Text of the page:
Nothing Old Fashioned About This Classic Tipple

The annual Old Fashioned Week is once again upon us. Now in its eighth year, the globally recognised event is stronger than ever. For the first time, the usual 10-day affair is being extended to the full month of November.

By Leah van Deventer

So, what is so special about the Old Fashioned that it warrants such a fuss? Well, the recipe of this particular libation – as we know it today – is synonymous with the original meaning of the word “cocktail” itself, in 1806 the editor of The Balance and Columbian Repository, a New York publication, first defining a cocktail as “a stimulating liquor, composed of spirits of any kind, sugar, water, and bitters.”

At the time, whiskey was de rigueur in the States, and orders for “whiskey cocktails” became commonplace.

As the years went by, bartenders started playing around with the basic whiskey cocktail recipe, to keep it interesting, adding liqueurs in various proportions.

Most significantly, Jerry Thomas published his version of the “Improved Whiskey Cocktail” in 1876, in the second edition of The Bartenders Guide: How to Mix Drinks or The Bon Vivant’s Companion. Here, Thomas included gum, Maraschino, Absinthe and lemon zest in his recipe.

However, not everyone found these popular variations to be improvements at all, and some patrons started requesting whiskey cocktails made in “the old fashioned way”.

In 1895, the “Old-fashioned Cocktail” first made its way into print, appearing in George J Kappeler’s Modern American Drinks: How to Mix and Serve All Kinds of Cups, Cocktails, and Fancy Mixed Drinks. It follows the original definition of a cocktail, with the exception of a twisted lemon peel as a garnish.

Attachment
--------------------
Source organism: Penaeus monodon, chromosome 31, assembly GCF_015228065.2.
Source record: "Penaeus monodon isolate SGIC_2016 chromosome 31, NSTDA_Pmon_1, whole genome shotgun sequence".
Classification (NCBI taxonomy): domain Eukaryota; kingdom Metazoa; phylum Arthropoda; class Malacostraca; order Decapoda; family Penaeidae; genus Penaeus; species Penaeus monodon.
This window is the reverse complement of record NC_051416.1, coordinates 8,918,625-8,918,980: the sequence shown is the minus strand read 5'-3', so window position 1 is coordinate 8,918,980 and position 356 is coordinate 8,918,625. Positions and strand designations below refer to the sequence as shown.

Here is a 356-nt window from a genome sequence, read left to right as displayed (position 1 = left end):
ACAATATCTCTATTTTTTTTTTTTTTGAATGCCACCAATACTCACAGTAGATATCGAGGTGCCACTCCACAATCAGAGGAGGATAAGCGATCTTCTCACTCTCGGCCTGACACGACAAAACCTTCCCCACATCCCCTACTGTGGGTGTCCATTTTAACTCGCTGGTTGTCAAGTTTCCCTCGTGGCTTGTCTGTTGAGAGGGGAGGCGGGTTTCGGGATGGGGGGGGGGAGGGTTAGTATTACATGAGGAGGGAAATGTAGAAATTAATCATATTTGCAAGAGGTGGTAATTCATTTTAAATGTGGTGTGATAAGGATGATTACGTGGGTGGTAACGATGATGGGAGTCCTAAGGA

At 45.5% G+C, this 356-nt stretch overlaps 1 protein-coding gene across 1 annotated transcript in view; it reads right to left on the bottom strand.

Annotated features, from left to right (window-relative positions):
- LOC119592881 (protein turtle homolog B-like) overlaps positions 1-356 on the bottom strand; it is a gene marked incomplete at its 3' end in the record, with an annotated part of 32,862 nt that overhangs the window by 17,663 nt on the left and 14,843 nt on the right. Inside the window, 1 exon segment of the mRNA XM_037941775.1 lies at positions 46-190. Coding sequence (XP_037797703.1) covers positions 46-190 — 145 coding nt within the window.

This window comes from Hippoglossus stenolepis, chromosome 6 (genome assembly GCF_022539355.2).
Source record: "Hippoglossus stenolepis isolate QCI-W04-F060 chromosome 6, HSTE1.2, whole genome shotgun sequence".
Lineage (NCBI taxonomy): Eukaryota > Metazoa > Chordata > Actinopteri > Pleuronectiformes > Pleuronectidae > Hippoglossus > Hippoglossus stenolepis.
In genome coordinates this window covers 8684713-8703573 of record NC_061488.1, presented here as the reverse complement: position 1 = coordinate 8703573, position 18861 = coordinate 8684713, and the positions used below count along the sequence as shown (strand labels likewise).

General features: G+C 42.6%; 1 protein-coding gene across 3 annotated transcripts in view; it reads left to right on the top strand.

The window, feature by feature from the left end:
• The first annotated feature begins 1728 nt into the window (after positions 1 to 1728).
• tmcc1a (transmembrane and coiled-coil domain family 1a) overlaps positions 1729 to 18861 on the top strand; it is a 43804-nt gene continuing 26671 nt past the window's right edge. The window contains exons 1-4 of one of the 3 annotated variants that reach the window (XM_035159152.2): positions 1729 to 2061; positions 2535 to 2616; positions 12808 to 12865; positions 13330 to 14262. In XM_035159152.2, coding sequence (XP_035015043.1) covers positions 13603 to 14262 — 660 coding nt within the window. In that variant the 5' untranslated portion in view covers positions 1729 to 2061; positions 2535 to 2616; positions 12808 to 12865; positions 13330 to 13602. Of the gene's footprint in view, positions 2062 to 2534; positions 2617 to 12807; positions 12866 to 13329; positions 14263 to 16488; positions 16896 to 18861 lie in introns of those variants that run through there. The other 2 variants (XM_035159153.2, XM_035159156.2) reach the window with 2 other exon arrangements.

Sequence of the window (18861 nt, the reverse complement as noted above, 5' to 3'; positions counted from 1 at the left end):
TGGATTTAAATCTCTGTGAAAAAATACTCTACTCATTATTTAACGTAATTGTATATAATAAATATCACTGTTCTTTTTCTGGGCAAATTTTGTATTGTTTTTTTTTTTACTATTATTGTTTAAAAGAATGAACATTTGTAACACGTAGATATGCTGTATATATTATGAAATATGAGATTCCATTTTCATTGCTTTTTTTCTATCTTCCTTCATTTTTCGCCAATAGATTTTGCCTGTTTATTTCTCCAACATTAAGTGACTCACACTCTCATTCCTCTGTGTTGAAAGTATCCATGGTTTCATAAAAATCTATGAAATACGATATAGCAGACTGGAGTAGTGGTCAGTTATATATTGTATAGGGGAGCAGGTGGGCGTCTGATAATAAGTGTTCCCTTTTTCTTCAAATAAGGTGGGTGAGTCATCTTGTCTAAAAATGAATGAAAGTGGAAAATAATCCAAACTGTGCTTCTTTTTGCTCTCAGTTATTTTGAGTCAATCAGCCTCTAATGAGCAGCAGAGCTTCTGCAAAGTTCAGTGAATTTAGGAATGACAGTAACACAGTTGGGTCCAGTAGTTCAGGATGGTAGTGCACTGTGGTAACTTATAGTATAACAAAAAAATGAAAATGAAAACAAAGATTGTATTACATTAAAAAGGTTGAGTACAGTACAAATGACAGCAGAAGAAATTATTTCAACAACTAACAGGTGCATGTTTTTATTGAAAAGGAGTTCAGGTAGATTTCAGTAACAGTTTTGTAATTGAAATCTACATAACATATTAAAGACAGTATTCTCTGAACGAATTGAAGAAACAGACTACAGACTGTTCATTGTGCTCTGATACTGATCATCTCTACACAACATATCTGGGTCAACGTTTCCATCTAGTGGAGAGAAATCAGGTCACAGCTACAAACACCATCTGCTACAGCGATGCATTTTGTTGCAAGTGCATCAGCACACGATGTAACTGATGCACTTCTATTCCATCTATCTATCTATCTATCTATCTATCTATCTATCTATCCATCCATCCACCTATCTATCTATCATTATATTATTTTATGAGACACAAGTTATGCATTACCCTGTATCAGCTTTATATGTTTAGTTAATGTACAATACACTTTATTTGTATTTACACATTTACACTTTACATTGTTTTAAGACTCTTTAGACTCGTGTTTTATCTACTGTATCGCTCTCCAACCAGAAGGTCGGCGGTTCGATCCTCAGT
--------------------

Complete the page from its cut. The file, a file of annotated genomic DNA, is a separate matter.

Today, while most bars will use sugar syrup instead of sugar cubes for ease, (and more often than not, omit the cherry) the official International Bartenders Association recipe is as follows:




    • 45 ml Bourbon or Rye Whiskey
    • 1 Sugar Cube
    • Few Dashes Angostura Bitters
    • Few Dashes Plain Water


Place sugar cube in old fashioned glass and saturate with bitters, then add a few dashes of plain water. Muddle until dissolved. Fill glass with ice cubes and add whiskey. Stir gently. Garnish with an orange slice or zest, and a cocktail cherry.

While this traditional recipe is a favourite, there are many ways to riff off it such as by using honey as the sweetening agent, or by adding smoke and spices, and indeed most good cocktail bars have their own house style.

This Old Fashioned Month, we encourage you to go out and sample a few iterations of this classic drink!

Here are some of our favourites from bars across the continent:

Hero Bar – Nairobi, Kenya

Boy Scout Old Fashioned: Bourbon, maple syrup and house-made bitters garnished with toasted marshmallow

Two Six Seven – Gaborone, Botswana

House Fashion: Gentleman Jack Bourbon, techno syrup and smoked bitters garnished with orange

House of Machines – Cape Town, South Africa

House Old Fashioned: Secret recipe garnished with orange zest

L’atmosphère Club – Kinshasa, Democratic Republic of Congo

Smoked Cinnamon Old Fashioned: Bulleit Bourbon, Angostura Bitters and homemade cinnamon-and-coffee syrup garnished with flaming cinnamon stick

Front Back – Accra, Ghana

Coastal Fashioned: Bourbon, crème de cassis, rosemary syrup and orange bitters garnished with orange zest, rosemary leaves and blackberries


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